Forum for Science, Industry and Business

Sponsored by:     3M 
Search our Site:

 

Scientists expect to calculate amount of fuel inside Earth by 2025

09.09.2016

With three new detectors coming online in the next several years, scientists are confident they will collect enough geoneutrino data to measure Earth's fuel level

Earth requires fuel to drive plate tectonics, volcanoes and its magnetic field. Like a hybrid car, Earth taps two sources of energy to run its engine: primordial energy from assembling the planet and nuclear energy from the heat produced during natural radioactive decay.


By 2022, scientists expect to be able to detect at least 536 antineutrino events per year at these five underground detectors: KamLAND in Japan, Borexino in Italy, SNO+ in Canada, and Jinping and JUNO in China.

Credit: Ondrej Sramek

Scientists have developed numerous models to predict how much fuel remains inside Earth to drive its engines -- and estimates vary widely -- but the true amount remains unknown.

In a new paper, a team of geologists and neutrino physicists boldly claims it will be able to determine by 2025 how much nuclear fuel and radioactive power remain in the Earth's tank.

The study, authored by scientists from the University of Maryland, Charles University in Prague and the Chinese Academy of Geological Sciences, was published on September 9, 2016, in the journal Nature Scientific Reports.

"I am one of those scientists who has created a compositional model of the Earth and predicted the amount of fuel inside Earth today," said one of the study's authors William McDonough, a professor of geology at the University of Maryland. "We're in a field of guesses. At this point in my career, I don't care if I'm right or wrong, I just want to know the answer."

To calculate the amount of fuel inside Earth by 2025, the researchers will rely on detecting some of the tiniest subatomic particles known to science -- geoneutrinos.

These antineutrino particles are byproducts of nuclear reactions within stars (including our sun), supernovae, black holes and human-made nuclear reactors. They also result from radioactive decay processes deep within the Earth.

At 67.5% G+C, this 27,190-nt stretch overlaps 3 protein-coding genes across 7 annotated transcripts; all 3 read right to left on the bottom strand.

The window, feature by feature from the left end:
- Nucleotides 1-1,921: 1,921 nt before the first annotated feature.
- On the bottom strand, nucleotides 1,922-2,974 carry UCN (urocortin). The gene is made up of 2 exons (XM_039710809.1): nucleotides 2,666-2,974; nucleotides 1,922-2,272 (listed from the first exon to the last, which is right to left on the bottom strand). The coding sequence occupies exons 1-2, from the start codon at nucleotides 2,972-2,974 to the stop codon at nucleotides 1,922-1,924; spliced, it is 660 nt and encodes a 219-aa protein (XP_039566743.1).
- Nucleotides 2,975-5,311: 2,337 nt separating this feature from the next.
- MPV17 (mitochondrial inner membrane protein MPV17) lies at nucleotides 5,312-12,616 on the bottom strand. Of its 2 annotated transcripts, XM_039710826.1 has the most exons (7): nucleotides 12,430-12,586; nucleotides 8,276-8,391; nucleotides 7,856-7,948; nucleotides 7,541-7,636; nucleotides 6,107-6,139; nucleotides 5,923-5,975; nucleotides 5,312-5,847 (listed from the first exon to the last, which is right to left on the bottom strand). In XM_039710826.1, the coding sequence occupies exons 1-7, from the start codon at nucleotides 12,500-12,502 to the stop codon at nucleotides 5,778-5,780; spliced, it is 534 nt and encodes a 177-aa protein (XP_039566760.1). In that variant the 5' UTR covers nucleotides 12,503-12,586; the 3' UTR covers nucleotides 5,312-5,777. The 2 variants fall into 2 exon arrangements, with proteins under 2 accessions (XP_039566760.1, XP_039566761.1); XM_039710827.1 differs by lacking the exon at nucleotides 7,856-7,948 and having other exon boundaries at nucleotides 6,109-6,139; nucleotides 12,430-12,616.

Detecting antineutrinos requires a huge detector the size of a small office building, housed about a mile underground to shield it from cosmic rays that could yield false positive results. Inside the detector, scientists detect antineutrinos when they crash into a hydrogen atom. The collision produces two characteristic light flashes that unequivocally announce the event.

The number of events scientists detect relates directly to the number of atoms of uranium and thorium inside the Earth. And the decay of these elements, along with potassium, fuels the vast majority of the heat in the Earth's interior.

To date, detecting antineutrinos has been painfully slow, with scientists recording only about 16 events per year from the underground detectors KamLAND in Japan and Borexino in Italy. However, researchers predict that three new detectors expected to come online by 2022--the SNO+ detector in Canada and the Jinping and JUNO detectors in China--will add 520 more events per year to the data stream.

"Once we collect three years of antineutrino data from all five detectors, we are confident that we will have developed an accurate fuel gauge for the Earth and be able to calculate the amount of remaining fuel inside Earth," said McDonough.

The new Jinping detector, which will be buried under the slopes of the Himalayas, will be four times bigger than existing detectors. The underground JUNO detector near the coast of southern China will be 20 times bigger than existing detectors.

"Knowing exactly how much radioactive power there is in the Earth will tell us about Earth's consumption rate in the past and its future fuel budget," said McDonough. "By showing how fast the planet has cooled down since its birth, we can estimate how long this fuel will last."

###

In addition to McDonough, UMD geology graduate student Scott Wipperfurth also contributed to this study.